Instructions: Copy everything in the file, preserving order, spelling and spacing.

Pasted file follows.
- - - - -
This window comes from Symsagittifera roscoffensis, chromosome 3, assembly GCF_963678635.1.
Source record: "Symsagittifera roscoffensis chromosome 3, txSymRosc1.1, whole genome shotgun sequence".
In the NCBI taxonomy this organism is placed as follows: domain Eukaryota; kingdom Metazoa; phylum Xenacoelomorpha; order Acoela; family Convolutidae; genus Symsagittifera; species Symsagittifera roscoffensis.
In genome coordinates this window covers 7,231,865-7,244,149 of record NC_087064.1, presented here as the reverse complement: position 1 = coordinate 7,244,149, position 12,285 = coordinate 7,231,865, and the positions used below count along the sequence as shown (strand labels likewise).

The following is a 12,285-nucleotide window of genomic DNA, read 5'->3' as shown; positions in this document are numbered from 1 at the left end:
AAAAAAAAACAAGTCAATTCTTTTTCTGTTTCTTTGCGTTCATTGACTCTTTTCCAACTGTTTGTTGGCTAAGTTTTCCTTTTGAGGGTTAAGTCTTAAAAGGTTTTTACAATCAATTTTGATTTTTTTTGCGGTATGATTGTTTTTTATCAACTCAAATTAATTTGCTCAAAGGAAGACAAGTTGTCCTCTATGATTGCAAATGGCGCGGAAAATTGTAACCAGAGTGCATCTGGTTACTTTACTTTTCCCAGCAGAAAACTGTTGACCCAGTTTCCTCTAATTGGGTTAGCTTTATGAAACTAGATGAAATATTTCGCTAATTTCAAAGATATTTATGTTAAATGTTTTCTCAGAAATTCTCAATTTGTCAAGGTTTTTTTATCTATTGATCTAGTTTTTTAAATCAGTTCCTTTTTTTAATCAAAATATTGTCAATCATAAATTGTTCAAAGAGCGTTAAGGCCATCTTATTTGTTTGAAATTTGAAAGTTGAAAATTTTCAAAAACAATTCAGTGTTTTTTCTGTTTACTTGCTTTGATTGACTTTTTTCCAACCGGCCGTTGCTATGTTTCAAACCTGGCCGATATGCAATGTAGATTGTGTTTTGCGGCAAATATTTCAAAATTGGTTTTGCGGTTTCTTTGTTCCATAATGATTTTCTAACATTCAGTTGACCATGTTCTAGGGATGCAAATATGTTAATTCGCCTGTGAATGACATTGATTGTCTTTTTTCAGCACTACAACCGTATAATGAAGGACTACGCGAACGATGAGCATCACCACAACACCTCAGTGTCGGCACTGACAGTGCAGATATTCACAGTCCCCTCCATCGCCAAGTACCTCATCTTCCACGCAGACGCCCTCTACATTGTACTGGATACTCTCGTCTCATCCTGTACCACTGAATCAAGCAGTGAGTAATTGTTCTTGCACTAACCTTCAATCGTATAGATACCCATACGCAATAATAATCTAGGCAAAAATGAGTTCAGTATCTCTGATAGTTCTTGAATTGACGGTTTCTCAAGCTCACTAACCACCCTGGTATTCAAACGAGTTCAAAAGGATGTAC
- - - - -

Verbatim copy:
This window comes from Symsagittifera roscoffensis, chromosome 3, assembly GCF_963678635.1.
Source record: "Symsagittifera roscoffensis chromosome 3, txSymRosc1.1, whole genome shotgun sequence".
In the NCBI taxonomy this organism is placed as follows: domain Eukaryota; kingdom Metazoa; phylum Xenacoelomorpha; order Acoela; family Convolutidae; genus Symsagittifera; species Symsagittifera roscoffensis.
In genome coordinates this window covers 7,231,865-7,244,149 of record NC_087064.1, presented here as the reverse complement: position 1 = coordinate 7,244,149, position 12,285 = coordinate 7,231,865, and the positions used below count along the sequence as shown (strand labels likewise).

The following is a 12,285-nucleotide window of genomic DNA, read 5'->3' as shown; positions in this document are numbered from 1 at the left end:
AAAAAAAAACAAGTCAATTCTTTTTCTGTTTCTTTGCGTTCATTGACTCTTTTCCAACTGTTTGTTGGCTAAGTTTTCCTTTTGAGGGTTAAGTCTTAAAAGGTTTTTACAATCAATTTTGATTTTTTTTGCGGTATGATTGTTTTTTATCAACTCAAATTAATTTGCTCAAAGGAAGACAAGTTGTCCTCTATGATTGCAAATGGCGCGGAAAATTGTAACCAGAGTGCATCTGGTTACTTTACTTTTCCCAGCAGAAAACTGTTGACCCAGTTTCCTCTAATTGGGTTAGCTTTATGAAACTAGATGAAATATTTCGCTAATTTCAAAGATATTTATGTTAAATGTTTTCTCAGAAATTCTCAATTTGTCAAGGTTTTTTTATCTATTGATCTAGTTTTTTAAATCAGTTCCTTTTTTTAATCAAAATATTGTCAATCATAAATTGTTCAAAGAGCGTTAAGGCCATCTTATTTGTTTGAAATTTGAAAGTTGAAAATTTTCAAAAACAATTCAGTGTTTTTTCTGTTTACTTGCTTTGATTGACTTTTTTCCAACCGGCCGTTGCTATGTTTCAAACCTGGCCGATATGCAATGTAGATTGTGTTTTGCGGCAAATATTTCAAAATTGGTTTTGCGGTTTCTTTGTTCCATAATGATTTTCTAACATTCAGTTGACCATGTTCTAGGGATGCAAATATGTTAATTCGCCTGTGAATGACATTGATTGTCTTTTTTCAGCACTACAACCGTATAATGAAGGACTACGCGAACGATGAGCATCACCACAACACCTCAGTGTCGGCACTGACAGTGCAGATATTCACAGTCCCCTCCATCGCCAAGTACCTCATCTTCCACGCAGACGCCCTCTACATTGTACTGGATACTCTCGTCTCATCCTGTACCACTGAATCAAGCAGTGAGTAATTGTTCTTGCACTAACCTTCAATCGTATAGATACCCATACGCAATAATAATCTAGGCAAAAATGAGTTCAGTATCTCTGATAGTTCTTGAATTGACGGTTTCTCAAGCTCACTAACCACCCTGGTATTCAAACGAGTTCAAAAGGATGTAC